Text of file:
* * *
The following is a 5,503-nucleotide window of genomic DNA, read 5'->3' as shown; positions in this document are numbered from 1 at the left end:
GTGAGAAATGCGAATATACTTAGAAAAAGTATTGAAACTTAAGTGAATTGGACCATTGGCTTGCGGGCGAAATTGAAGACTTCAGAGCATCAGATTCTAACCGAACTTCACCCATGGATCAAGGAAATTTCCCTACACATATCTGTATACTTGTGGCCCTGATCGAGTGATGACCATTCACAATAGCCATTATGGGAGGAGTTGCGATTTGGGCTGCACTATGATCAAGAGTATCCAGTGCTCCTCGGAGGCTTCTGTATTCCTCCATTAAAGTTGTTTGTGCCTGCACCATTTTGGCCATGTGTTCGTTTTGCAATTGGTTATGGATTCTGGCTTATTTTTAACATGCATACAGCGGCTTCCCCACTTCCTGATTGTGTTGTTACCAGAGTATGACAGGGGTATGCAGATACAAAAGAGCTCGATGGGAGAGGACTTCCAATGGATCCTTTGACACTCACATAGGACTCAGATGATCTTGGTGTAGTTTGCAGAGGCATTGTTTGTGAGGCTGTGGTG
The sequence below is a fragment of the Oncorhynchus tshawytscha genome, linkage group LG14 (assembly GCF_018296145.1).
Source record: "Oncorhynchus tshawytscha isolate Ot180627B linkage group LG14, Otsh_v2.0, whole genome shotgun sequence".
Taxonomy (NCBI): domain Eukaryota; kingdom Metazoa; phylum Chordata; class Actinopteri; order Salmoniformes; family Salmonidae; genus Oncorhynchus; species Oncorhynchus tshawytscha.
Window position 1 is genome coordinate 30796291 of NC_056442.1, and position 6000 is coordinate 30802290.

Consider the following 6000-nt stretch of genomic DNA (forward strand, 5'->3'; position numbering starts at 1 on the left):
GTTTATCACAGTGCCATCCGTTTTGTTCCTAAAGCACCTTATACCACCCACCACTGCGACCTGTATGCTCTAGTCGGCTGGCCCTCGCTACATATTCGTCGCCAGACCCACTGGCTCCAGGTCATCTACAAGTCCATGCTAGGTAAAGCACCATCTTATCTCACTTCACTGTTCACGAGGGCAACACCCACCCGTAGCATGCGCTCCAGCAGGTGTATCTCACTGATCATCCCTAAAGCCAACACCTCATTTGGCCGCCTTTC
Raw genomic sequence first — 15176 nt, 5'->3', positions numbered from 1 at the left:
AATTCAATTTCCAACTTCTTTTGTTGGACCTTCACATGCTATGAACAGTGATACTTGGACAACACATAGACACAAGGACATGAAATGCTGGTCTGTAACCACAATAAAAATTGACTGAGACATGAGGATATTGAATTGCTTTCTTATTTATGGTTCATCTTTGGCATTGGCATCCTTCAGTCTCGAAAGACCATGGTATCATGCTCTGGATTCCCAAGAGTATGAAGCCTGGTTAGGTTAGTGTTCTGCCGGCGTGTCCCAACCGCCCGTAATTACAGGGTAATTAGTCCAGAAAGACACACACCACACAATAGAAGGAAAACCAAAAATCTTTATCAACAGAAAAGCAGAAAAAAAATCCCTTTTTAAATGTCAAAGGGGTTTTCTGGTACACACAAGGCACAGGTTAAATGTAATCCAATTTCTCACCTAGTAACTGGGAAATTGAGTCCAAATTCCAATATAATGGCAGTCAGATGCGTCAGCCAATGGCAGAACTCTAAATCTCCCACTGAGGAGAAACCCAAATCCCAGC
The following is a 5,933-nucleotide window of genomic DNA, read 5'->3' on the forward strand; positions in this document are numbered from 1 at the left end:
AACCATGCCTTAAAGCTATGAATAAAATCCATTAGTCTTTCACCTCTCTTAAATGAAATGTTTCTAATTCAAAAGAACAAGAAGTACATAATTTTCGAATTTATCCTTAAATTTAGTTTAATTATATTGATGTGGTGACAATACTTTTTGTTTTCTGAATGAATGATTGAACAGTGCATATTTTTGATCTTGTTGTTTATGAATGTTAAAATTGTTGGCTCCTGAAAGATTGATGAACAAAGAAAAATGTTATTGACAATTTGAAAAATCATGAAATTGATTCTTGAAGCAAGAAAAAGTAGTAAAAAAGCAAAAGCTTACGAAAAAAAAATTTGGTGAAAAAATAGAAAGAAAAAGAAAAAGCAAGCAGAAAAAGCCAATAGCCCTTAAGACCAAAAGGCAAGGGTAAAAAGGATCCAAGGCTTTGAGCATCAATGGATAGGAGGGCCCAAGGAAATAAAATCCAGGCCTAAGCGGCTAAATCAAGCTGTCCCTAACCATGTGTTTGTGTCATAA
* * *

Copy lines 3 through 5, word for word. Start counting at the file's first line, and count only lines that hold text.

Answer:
The sequence below is a fragment of the Oncorhynchus tshawytscha genome, linkage group LG14 (assembly GCF_018296145.1).
Source record: "Oncorhynchus tshawytscha isolate Ot180627B linkage group LG14, Otsh_v2.0, whole genome shotgun sequence".
Taxonomy (NCBI): domain Eukaryota; kingdom Metazoa; phylum Chordata; class Actinopteri; order Salmoniformes; family Salmonidae; genus Oncorhynchus; species Oncorhynchus tshawytscha.